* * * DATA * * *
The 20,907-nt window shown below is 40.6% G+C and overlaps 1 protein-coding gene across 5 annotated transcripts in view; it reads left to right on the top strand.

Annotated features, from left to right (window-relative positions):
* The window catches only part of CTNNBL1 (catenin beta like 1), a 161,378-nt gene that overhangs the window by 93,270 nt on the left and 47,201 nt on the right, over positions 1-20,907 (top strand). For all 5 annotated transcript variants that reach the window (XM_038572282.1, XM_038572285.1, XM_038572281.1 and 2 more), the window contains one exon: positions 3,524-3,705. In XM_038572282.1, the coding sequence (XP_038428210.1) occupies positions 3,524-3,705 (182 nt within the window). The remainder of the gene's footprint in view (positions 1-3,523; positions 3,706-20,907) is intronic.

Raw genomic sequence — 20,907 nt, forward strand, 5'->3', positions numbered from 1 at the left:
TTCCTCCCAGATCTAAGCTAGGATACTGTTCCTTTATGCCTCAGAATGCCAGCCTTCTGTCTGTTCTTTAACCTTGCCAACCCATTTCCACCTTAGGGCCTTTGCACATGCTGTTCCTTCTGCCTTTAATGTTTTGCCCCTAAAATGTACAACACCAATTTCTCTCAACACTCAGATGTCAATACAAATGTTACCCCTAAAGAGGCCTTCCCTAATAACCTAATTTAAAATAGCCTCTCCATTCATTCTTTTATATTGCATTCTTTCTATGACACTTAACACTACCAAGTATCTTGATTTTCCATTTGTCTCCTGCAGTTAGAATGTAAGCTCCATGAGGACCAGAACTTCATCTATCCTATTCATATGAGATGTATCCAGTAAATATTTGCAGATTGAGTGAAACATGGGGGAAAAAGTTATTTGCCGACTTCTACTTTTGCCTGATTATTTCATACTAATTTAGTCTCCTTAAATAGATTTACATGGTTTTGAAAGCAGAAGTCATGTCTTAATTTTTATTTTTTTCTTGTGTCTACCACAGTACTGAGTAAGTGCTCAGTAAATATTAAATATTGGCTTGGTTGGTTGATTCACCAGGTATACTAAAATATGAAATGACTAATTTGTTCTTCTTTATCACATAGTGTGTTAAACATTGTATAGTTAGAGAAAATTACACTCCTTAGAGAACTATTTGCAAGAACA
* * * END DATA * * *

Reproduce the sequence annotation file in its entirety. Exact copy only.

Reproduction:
The 20,907-nt window shown below is 40.6% G+C and overlaps 1 protein-coding gene across 5 annotated transcripts in view; it reads left to right on the top strand.

Annotated features, from left to right (window-relative positions):
* The window catches only part of CTNNBL1 (catenin beta like 1), a 161,378-nt gene that overhangs the window by 93,270 nt on the left and 47,201 nt on the right, over positions 1-20,907 (top strand). For all 5 annotated transcript variants that reach the window (XM_038572282.1, XM_038572285.1, XM_038572281.1 and 2 more), the window contains one exon: positions 3,524-3,705. In XM_038572282.1, the coding sequence (XP_038428210.1) occupies positions 3,524-3,705 (182 nt within the window). The remainder of the gene's footprint in view (positions 1-3,523; positions 3,706-20,907) is intronic.

Raw genomic sequence — 20,907 nt, forward strand, 5'->3', positions numbered from 1 at the left:
TTCCTCCCAGATCTAAGCTAGGATACTGTTCCTTTATGCCTCAGAATGCCAGCCTTCTGTCTGTTCTTTAACCTTGCCAACCCATTTCCACCTTAGGGCCTTTGCACATGCTGTTCCTTCTGCCTTTAATGTTTTGCCCCTAAAATGTACAACACCAATTTCTCTCAACACTCAGATGTCAATACAAATGTTACCCCTAAAGAGGCCTTCCCTAATAACCTAATTTAAAATAGCCTCTCCATTCATTCTTTTATATTGCATTCTTTCTATGACACTTAACACTACCAAGTATCTTGATTTTCCATTTGTCTCCTGCAGTTAGAATGTAAGCTCCATGAGGACCAGAACTTCATCTATCCTATTCATATGAGATGTATCCAGTAAATATTTGCAGATTGAGTGAAACATGGGGGAAAAAGTTATTTGCCGACTTCTACTTTTGCCTGATTATTTCATACTAATTTAGTCTCCTTAAATAGATTTACATGGTTTTGAAAGCAGAAGTCATGTCTTAATTTTTATTTTTTTCTTGTGTCTACCACAGTACTGAGTAAGTGCTCAGTAAATATTAAATATTGGCTTGGTTGGTTGATTCACCAGGTATACTAAAATATGAAATGACTAATTTGTTCTTCTTTATCACATAGTGTGTTAAACATTGTATAGTTAGAGAAAATTACACTCCTTAGAGAACTATTTGCAAGAACA